The California Supreme Court has changed the standard used to evaluate whether workers should be classed as contractors or employees in a landmark ruling. The new “ABC” criteria states that a person is only regarded an independent contractor if the employing organisation can demonstrate all three of the following:
(A) The worker is not subject to the kind and degree of control and direction that the employing organisation ordinarily employs over its workers; and
(B) The worker conducts work outside the scope of the hiring entity’s business, and as a result, his or her employment is not normally seen as working in the hiring entity’s company by others; and
(C) The worker is normally engaged in an independently formed trade, occupation, or business, taking procedures such as incorporation, obtaining a company or trade licence, or advertising.
Importantly, just demonstrating that a hiring company does not restrict or impede a worker from operating in such an independent business does not satisfy part C of the test. Rather, the court emphasised the “independent” in “independent contractor,” specifically stating that in order for a worker to be classified as a contractor, the worker must have made an independent decision to strike out on their own and start a business, and the hiring entity must be able to prove it.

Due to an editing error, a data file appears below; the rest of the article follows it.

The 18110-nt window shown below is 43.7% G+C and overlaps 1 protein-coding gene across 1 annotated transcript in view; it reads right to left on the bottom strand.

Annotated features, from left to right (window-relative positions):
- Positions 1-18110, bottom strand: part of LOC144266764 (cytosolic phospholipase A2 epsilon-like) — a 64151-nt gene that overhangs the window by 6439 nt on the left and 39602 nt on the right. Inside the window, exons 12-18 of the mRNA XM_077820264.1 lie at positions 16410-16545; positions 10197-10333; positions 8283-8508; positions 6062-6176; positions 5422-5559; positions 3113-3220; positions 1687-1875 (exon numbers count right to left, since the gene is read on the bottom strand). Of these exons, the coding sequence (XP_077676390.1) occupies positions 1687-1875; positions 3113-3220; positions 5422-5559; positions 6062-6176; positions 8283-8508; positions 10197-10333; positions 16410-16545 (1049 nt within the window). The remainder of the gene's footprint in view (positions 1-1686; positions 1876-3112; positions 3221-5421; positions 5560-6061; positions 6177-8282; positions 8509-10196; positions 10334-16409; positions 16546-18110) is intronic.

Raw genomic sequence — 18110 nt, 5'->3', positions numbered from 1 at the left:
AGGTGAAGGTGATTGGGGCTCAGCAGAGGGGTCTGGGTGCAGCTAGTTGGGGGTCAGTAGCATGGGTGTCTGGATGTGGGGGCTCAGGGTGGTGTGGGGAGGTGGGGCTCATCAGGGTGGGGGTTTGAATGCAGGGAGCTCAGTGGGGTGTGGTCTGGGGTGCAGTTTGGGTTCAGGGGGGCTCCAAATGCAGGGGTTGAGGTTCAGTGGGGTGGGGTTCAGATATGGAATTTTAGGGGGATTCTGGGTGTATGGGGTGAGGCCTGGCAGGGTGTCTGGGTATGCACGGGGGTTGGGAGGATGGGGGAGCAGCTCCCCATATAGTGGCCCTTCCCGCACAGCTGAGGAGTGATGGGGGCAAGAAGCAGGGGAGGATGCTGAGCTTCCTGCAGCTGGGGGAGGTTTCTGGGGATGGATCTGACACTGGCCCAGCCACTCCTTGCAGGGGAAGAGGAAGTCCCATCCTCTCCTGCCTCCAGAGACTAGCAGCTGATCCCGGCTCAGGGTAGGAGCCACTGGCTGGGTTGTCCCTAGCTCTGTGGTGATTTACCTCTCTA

Although the court provided little guidance on how these factors will be interpreted and applied, it did provide examples of workers who would be properly classified as contractors (an outside plumber who repairs a leak in a retail store’s bathroom) and those who would be incorrectly classified as contractors (a work-at-home-seamstress who makes dresses from clothes and patterns supplied by a company that intends on selling the dresses).
The court noted rulings from other states that have previously adopted the ABC test, such as Massachusetts and Virginia, and these examples may be useful in establishing how California would eventually interpret these considerations.
The use of the ABC test is being litigated to determine if it will be retroactive.
California emphasised the significance of ensuring individuals are protected by California’s wage and hour regulations, including access to overtime pay and meal and rest breaks, in adopting this new test. The court also found that misclassifying employees as independent contractors has cost federal and local governments billions of dollars.
The introduction of the ABC test is expected to have an impact on businesses situated in California and/or that use contractors in California. Individuals resident in California, including consultants, advisers, and “gig economy” employees, may be impacted by this judgement as well.